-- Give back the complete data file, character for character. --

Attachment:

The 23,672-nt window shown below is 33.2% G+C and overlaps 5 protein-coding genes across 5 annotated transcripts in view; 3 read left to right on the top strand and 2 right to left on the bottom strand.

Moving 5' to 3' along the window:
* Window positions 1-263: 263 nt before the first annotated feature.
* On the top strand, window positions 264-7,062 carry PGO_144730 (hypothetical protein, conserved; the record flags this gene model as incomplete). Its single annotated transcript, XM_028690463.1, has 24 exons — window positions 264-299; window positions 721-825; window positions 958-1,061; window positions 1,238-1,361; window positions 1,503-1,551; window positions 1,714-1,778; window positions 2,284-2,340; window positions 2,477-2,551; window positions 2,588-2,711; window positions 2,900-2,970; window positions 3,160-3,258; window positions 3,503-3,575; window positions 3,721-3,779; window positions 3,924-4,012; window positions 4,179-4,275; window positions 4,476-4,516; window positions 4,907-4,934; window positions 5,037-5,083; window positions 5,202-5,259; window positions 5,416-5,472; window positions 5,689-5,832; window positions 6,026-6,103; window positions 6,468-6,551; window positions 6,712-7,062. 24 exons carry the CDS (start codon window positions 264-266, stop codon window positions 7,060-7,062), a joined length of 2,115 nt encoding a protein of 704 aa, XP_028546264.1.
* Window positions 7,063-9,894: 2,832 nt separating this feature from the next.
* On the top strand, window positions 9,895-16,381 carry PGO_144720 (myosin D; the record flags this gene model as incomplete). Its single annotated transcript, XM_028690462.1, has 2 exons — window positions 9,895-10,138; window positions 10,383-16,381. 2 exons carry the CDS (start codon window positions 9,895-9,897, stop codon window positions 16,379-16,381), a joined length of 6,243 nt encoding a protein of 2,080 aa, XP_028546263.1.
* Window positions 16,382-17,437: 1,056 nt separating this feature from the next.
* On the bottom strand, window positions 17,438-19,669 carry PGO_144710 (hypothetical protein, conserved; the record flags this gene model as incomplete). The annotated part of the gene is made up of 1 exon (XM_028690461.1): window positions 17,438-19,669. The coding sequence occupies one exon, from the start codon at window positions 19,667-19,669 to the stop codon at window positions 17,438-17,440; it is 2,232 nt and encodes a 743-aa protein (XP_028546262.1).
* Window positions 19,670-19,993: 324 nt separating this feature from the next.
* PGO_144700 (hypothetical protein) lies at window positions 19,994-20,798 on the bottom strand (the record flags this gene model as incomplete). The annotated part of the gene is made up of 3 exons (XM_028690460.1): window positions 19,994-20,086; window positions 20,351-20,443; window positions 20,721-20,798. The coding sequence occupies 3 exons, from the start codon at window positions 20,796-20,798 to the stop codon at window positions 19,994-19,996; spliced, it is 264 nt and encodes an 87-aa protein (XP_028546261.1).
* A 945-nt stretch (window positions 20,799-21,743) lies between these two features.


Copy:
The 23,672-nt window shown below is 33.2% G+C and overlaps 5 protein-coding genes across 5 annotated transcripts in view; 3 read left to right on the top strand and 2 right to left on the bottom strand.

Moving 5' to 3' along the window:
* Window positions 1-263: 263 nt before the first annotated feature.
* On the top strand, window positions 264-7,062 carry PGO_144730 (hypothetical protein, conserved; the record flags this gene model as incomplete). Its single annotated transcript, XM_028690463.1, has 24 exons — window positions 264-299; window positions 721-825; window positions 958-1,061; window positions 1,238-1,361; window positions 1,503-1,551; window positions 1,714-1,778; window positions 2,284-2,340; window positions 2,477-2,551; window positions 2,588-2,711; window positions 2,900-2,970; window positions 3,160-3,258; window positions 3,503-3,575; window positions 3,721-3,779; window positions 3,924-4,012; window positions 4,179-4,275; window positions 4,476-4,516; window positions 4,907-4,934; window positions 5,037-5,083; window positions 5,202-5,259; window positions 5,416-5,472; window positions 5,689-5,832; window positions 6,026-6,103; window positions 6,468-6,551; window positions 6,712-7,062. 24 exons carry the CDS (start codon window positions 264-266, stop codon window positions 7,060-7,062), a joined length of 2,115 nt encoding a protein of 704 aa, XP_028546264.1.
* Window positions 7,063-9,894: 2,832 nt separating this feature from the next.
* On the top strand, window positions 9,895-16,381 carry PGO_144720 (myosin D; the record flags this gene model as incomplete). Its single annotated transcript, XM_028690462.1, has 2 exons — window positions 9,895-10,138; window positions 10,383-16,381. 2 exons carry the CDS (start codon window positions 9,895-9,897, stop codon window positions 16,379-16,381), a joined length of 6,243 nt encoding a protein of 2,080 aa, XP_028546263.1.
* Window positions 16,382-17,437: 1,056 nt separating this feature from the next.
* On the bottom strand, window positions 17,438-19,669 carry PGO_144710 (hypothetical protein, conserved; the record flags this gene model as incomplete). The annotated part of the gene is made up of 1 exon (XM_028690461.1): window positions 17,438-19,669. The coding sequence occupies one exon, from the start codon at window positions 19,667-19,669 to the stop codon at window positions 17,438-17,440; it is 2,232 nt and encodes a 743-aa protein (XP_028546262.1).
* Window positions 19,670-19,993: 324 nt separating this feature from the next.
* PGO_144700 (hypothetical protein) lies at window positions 19,994-20,798 on the bottom strand (the record flags this gene model as incomplete). The annotated part of the gene is made up of 3 exons (XM_028690460.1): window positions 19,994-20,086; window positions 20,351-20,443; window positions 20,721-20,798. The coding sequence occupies 3 exons, from the start codon at window positions 20,796-20,798 to the stop codon at window positions 19,994-19,996; spliced, it is 264 nt and encodes an 87-aa protein (XP_028546261.1).
* A 945-nt stretch (window positions 20,799-21,743) lies between these two features.